Without warning, basketball has made front pages in India. There were two pieces of news, within a few days of each other. The biggie was that the NBA now had the first Indian-origin player in its sights.
Simran “Sim” Bhullar, a 7 feet 5 inches, 163.3 kilograms, 21-year-old Canadian, the Ontario-born son of Indian immigrants, made it to the 2014 NBA draft. He was not one of 60 picked during the draft, but the next day, Bhullar signed a contract with the Sacramento Kings. He is not on their official 15-player roster yet but played for the Kings in the NBA Summer League in Las Vegas, which forms a pre-season tryout to size up rookies and the degrees of development needed for players to graduate from collegiate to NBA levels.
Bhullar’s presence in the draft could be just the push that the NBA has been looking for in trying to find its foothold in India, a large potential market that is big on numbers yet modest in performance when it comes to the sport. A 2011 New York Times profile of Bhullar reminded that Yao Ming, the first Chinese superstar in the NBA, was retiring from the Houston Rockets and that, “Asia is ready for its next great basketball ambassador.”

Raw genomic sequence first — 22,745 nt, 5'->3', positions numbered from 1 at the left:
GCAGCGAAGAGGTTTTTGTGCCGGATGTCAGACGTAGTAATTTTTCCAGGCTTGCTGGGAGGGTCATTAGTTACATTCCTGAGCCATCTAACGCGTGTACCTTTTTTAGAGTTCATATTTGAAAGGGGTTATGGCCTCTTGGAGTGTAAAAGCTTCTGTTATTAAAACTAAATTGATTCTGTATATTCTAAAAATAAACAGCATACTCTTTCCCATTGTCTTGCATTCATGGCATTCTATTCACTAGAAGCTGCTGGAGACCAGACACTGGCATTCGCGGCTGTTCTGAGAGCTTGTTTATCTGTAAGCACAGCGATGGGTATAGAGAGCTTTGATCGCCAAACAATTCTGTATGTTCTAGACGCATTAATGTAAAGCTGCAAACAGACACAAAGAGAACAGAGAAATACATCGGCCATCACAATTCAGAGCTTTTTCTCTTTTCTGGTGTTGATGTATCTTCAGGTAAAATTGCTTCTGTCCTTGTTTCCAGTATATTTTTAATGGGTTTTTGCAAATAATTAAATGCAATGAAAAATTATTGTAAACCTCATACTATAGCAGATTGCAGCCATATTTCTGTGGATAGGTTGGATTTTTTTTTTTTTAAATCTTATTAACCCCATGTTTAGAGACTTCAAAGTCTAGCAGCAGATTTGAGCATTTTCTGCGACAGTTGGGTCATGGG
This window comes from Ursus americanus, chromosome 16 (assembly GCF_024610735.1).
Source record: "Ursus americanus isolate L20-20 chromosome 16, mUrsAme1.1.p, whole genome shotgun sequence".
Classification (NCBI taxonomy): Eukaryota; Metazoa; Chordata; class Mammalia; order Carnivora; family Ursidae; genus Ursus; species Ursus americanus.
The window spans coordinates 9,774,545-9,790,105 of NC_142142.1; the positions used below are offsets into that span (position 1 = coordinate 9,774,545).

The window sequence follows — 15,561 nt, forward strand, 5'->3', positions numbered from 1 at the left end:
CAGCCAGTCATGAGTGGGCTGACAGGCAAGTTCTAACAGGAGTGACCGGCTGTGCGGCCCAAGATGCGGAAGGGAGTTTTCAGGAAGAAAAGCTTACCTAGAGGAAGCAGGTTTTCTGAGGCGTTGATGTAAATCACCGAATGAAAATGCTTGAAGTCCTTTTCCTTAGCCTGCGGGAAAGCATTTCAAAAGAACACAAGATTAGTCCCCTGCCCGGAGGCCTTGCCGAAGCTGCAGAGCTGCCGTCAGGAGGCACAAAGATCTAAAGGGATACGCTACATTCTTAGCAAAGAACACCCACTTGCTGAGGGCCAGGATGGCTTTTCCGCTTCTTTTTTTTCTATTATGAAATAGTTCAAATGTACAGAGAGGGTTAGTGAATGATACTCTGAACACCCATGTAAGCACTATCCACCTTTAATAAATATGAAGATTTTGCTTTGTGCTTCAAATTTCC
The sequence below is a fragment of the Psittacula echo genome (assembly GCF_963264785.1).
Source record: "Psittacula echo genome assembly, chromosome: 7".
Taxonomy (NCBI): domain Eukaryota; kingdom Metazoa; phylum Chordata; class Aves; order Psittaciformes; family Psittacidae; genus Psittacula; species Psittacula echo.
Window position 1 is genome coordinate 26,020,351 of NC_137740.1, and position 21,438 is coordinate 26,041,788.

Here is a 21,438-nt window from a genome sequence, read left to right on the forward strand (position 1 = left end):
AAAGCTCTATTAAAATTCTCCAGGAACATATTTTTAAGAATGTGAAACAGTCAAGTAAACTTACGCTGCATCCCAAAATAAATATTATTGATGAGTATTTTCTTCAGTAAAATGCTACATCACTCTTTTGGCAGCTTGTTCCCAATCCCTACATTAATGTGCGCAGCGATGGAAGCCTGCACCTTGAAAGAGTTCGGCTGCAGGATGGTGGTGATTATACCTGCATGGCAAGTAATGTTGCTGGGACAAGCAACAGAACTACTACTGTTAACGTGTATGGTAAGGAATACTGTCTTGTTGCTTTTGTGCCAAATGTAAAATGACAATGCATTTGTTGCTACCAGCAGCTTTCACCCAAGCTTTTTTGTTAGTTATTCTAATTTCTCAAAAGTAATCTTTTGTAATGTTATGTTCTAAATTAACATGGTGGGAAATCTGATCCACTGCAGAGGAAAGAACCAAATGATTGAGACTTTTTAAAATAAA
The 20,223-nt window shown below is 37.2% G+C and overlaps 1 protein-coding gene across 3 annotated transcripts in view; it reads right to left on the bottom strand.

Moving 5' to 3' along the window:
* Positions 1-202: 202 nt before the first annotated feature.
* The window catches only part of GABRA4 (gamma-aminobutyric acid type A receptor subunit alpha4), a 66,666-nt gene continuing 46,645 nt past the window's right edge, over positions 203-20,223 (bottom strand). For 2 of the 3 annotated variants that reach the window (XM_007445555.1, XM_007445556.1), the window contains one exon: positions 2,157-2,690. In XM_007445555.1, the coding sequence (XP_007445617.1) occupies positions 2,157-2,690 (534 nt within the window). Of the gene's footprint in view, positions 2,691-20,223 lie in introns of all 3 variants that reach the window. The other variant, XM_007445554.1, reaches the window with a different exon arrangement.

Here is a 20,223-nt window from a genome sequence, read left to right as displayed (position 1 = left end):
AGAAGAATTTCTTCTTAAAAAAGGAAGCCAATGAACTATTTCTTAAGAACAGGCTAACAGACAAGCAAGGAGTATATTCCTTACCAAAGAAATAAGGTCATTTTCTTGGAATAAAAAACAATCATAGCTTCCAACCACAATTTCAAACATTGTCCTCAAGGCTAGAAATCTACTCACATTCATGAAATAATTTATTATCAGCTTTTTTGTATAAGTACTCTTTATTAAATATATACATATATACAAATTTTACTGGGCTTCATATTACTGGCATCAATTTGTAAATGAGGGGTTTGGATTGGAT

The timing for the Bhullar announcement with the Kings, though, is fortuitous. The NBA’s game in India, it could be argued, has now entered its final quarter. India’s pay-TV audience, close to 600 million, is expected to cross China’s by 2017. It is easy to forget that the NBA first came into Indian cable homes, live with Jordan and Bird, in the early 1990s, before European football. The Indian TV viewer, until then starved of world-class live sport, found themselves feasting at the high table. About two decades later, Indians make up perhaps the most spoilt-for-sporting-choice TV audience in the world. Competing with live cricket, football, F1, golf, tennis and other sport, the NBA will need to work to gain larger territory.